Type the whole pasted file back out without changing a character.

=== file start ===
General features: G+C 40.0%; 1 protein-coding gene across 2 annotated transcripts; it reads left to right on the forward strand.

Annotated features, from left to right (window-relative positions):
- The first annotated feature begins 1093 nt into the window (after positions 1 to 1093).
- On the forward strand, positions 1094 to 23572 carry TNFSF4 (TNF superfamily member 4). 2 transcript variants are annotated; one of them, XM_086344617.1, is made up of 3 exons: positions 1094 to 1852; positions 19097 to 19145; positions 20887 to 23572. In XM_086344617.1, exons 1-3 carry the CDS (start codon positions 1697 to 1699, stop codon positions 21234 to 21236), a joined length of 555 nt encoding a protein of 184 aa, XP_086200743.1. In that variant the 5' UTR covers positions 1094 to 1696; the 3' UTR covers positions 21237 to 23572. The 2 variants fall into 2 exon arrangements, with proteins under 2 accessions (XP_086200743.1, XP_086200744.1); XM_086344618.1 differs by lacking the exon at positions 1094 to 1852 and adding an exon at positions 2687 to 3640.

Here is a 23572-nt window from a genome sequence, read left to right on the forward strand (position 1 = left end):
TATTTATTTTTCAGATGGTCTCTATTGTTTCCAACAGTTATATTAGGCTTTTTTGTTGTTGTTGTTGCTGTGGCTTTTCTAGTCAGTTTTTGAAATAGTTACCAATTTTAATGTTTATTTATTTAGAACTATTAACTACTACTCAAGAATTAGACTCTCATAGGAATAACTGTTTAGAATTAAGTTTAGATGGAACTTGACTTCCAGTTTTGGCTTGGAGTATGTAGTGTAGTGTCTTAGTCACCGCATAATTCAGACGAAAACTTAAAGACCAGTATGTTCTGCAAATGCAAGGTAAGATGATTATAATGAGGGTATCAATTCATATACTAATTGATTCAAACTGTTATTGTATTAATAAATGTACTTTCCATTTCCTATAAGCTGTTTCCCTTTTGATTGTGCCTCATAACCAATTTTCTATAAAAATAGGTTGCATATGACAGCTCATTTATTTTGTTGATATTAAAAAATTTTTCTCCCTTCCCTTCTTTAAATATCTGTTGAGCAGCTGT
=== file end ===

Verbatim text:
General features: G+C 40.0%; 1 protein-coding gene across 2 annotated transcripts; it reads left to right on the forward strand.

Annotated features, from left to right (window-relative positions):
- The first annotated feature begins 1093 nt into the window (after positions 1 to 1093).
- On the forward strand, positions 1094 to 23572 carry TNFSF4 (TNF superfamily member 4). 2 transcript variants are annotated; one of them, XM_086344617.1, is made up of 3 exons: positions 1094 to 1852; positions 19097 to 19145; positions 20887 to 23572. In XM_086344617.1, exons 1-3 carry the CDS (start codon positions 1697 to 1699, stop codon positions 21234 to 21236), a joined length of 555 nt encoding a protein of 184 aa, XP_086200743.1. In that variant the 5' UTR covers positions 1094 to 1696; the 3' UTR covers positions 21237 to 23572. The 2 variants fall into 2 exon arrangements, with proteins under 2 accessions (XP_086200743.1, XP_086200744.1); XM_086344618.1 differs by lacking the exon at positions 1094 to 1852 and adding an exon at positions 2687 to 3640.

Here is a 23572-nt window from a genome sequence, read left to right on the forward strand (position 1 = left end):
TATTTATTTTTCAGATGGTCTCTATTGTTTCCAACAGTTATATTAGGCTTTTTTGTTGTTGTTGTTGCTGTGGCTTTTCTAGTCAGTTTTTGAAATAGTTACCAATTTTAATGTTTATTTATTTAGAACTATTAACTACTACTCAAGAATTAGACTCTCATAGGAATAACTGTTTAGAATTAAGTTTAGATGGAACTTGACTTCCAGTTTTGGCTTGGAGTATGTAGTGTAGTGTCTTAGTCACCGCATAATTCAGACGAAAACTTAAAGACCAGTATGTTCTGCAAATGCAAGGTAAGATGATTATAATGAGGGTATCAATTCATATACTAATTGATTCAAACTGTTATTGTATTAATAAATGTACTTTCCATTTCCTATAAGCTGTTTCCCTTTTGATTGTGCCTCATAACCAATTTTCTATAAAAATAGGTTGCATATGACAGCTCATTTATTTTGTTGATATTAAAAAATTTTTCTCCCTTCCCTTCTTTAAATATCTGTTGAGCAGCTGT